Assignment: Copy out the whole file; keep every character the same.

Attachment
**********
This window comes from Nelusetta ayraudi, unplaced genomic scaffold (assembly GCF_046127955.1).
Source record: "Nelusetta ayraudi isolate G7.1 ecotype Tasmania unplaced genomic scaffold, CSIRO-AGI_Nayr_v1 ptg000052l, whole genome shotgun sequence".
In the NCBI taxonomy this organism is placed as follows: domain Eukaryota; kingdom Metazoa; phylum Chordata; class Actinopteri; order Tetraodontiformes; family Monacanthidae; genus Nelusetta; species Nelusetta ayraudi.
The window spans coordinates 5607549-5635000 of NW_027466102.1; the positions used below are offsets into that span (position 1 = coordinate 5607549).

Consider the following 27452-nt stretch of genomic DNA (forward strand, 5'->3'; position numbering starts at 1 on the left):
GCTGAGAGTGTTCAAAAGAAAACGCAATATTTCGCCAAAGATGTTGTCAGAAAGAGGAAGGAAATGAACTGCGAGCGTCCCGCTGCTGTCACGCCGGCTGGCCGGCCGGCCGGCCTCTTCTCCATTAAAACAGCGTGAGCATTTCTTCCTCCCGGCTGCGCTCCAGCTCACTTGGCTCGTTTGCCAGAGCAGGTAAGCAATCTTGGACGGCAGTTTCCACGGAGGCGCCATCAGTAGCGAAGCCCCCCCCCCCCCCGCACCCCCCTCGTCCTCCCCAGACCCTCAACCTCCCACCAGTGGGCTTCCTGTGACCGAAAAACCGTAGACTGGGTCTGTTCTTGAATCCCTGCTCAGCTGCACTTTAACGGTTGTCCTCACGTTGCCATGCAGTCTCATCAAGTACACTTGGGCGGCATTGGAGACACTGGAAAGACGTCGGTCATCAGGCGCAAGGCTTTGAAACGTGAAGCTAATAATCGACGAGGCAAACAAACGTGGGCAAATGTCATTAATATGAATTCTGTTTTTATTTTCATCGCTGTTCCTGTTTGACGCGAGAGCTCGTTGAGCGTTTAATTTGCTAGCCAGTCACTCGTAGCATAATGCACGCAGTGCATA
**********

This window comes from Nelusetta ayraudi, unplaced genomic scaffold (assembly GCF_046127955.1).
Source record: "Nelusetta ayraudi isolate G7.1 ecotype Tasmania unplaced genomic scaffold, CSIRO-AGI_Nayr_v1 ptg000052l, whole genome shotgun sequence".
In the NCBI taxonomy this organism is placed as follows: domain Eukaryota; kingdom Metazoa; phylum Chordata; class Actinopteri; order Tetraodontiformes; family Monacanthidae; genus Nelusetta; species Nelusetta ayraudi.
The window spans coordinates 5607549-5635000 of NW_027466102.1; the positions used below are offsets into that span (position 1 = coordinate 5607549).

Consider the following 27452-nt stretch of genomic DNA (forward strand, 5'->3'; position numbering starts at 1 on the left):
GCTGAGAGTGTTCAAAAGAAAACGCAATATTTCGCCAAAGATGTTGTCAGAAAGAGGAAGGAAATGAACTGCGAGCGTCCCGCTGCTGTCACGCCGGCTGGCCGGCCGGCCGGCCTCTTCTCCATTAAAACAGCGTGAGCATTTCTTCCTCCCGGCTGCGCTCCAGCTCACTTGGCTCGTTTGCCAGAGCAGGTAAGCAATCTTGGACGGCAGTTTCCACGGAGGCGCCATCAGTAGCGAAGCCCCCCCCCCCCCCGCACCCCCCTCGTCCTCCCCAGACCCTCAACCTCCCACCAGTGGGCTTCCTGTGACCGAAAAACCGTAGACTGGGTCTGTTCTTGAATCCCTGCTCAGCTGCACTTTAACGGTTGTCCTCACGTTGCCATGCAGTCTCATCAAGTACACTTGGGCGGCATTGGAGACACTGGAAAGACGTCGGTCATCAGGCGCAAGGCTTTGAAACGTGAAGCTAATAATCGACGAGGCAAACAAACGTGGGCAAATGTCATTAATATGAATTCTGTTTTTATTTTCATCGCTGTTCCTGTTTGACGCGAGAGCTCGTTGAGCGTTTAATTTGCTAGCCAGTCACTCGTAGCATAATGCACGCAGTGCATA